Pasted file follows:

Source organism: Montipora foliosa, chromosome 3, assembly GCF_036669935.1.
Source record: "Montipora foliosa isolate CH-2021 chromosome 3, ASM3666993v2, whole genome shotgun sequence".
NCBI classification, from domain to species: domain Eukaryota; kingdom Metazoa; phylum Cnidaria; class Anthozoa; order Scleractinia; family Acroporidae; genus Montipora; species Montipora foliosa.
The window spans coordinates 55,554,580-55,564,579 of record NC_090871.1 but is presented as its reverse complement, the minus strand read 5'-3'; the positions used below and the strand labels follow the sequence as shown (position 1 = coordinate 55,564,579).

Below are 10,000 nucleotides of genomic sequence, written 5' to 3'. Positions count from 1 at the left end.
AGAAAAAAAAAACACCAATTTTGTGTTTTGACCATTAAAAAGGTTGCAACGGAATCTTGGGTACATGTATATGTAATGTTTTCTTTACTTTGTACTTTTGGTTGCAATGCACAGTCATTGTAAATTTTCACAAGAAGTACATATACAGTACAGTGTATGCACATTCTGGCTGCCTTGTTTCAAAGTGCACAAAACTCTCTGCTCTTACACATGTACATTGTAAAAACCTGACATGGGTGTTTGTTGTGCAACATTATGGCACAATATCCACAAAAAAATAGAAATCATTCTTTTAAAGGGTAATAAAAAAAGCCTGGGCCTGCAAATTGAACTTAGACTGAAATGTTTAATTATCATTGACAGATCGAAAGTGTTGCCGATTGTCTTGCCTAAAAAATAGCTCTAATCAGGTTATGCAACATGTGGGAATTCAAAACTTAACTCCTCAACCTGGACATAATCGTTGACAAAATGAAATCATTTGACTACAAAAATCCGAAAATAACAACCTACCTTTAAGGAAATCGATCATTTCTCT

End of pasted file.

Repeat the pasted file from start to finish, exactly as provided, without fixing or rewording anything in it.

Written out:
Source organism: Montipora foliosa, chromosome 3, assembly GCF_036669935.1.
Source record: "Montipora foliosa isolate CH-2021 chromosome 3, ASM3666993v2, whole genome shotgun sequence".
NCBI classification, from domain to species: domain Eukaryota; kingdom Metazoa; phylum Cnidaria; class Anthozoa; order Scleractinia; family Acroporidae; genus Montipora; species Montipora foliosa.
The window spans coordinates 55,554,580-55,564,579 of record NC_090871.1 but is presented as its reverse complement, the minus strand read 5'-3'; the positions used below and the strand labels follow the sequence as shown (position 1 = coordinate 55,564,579).

Below are 10,000 nucleotides of genomic sequence, written 5' to 3'. Positions count from 1 at the left end.
AGAAAAAAAAAACACCAATTTTGTGTTTTGACCATTAAAAAGGTTGCAACGGAATCTTGGGTACATGTATATGTAATGTTTTCTTTACTTTGTACTTTTGGTTGCAATGCACAGTCATTGTAAATTTTCACAAGAAGTACATATACAGTACAGTGTATGCACATTCTGGCTGCCTTGTTTCAAAGTGCACAAAACTCTCTGCTCTTACACATGTACATTGTAAAAACCTGACATGGGTGTTTGTTGTGCAACATTATGGCACAATATCCACAAAAAAATAGAAATCATTCTTTTAAAGGGTAATAAAAAAAGCCTGGGCCTGCAAATTGAACTTAGACTGAAATGTTTAATTATCATTGACAGATCGAAAGTGTTGCCGATTGTCTTGCCTAAAAAATAGCTCTAATCAGGTTATGCAACATGTGGGAATTCAAAACTTAACTCCTCAACCTGGACATAATCGTTGACAAAATGAAATCATTTGACTACAAAAATCCGAAAATAACAACCTACCTTTAAGGAAATCGATCATTTCTCT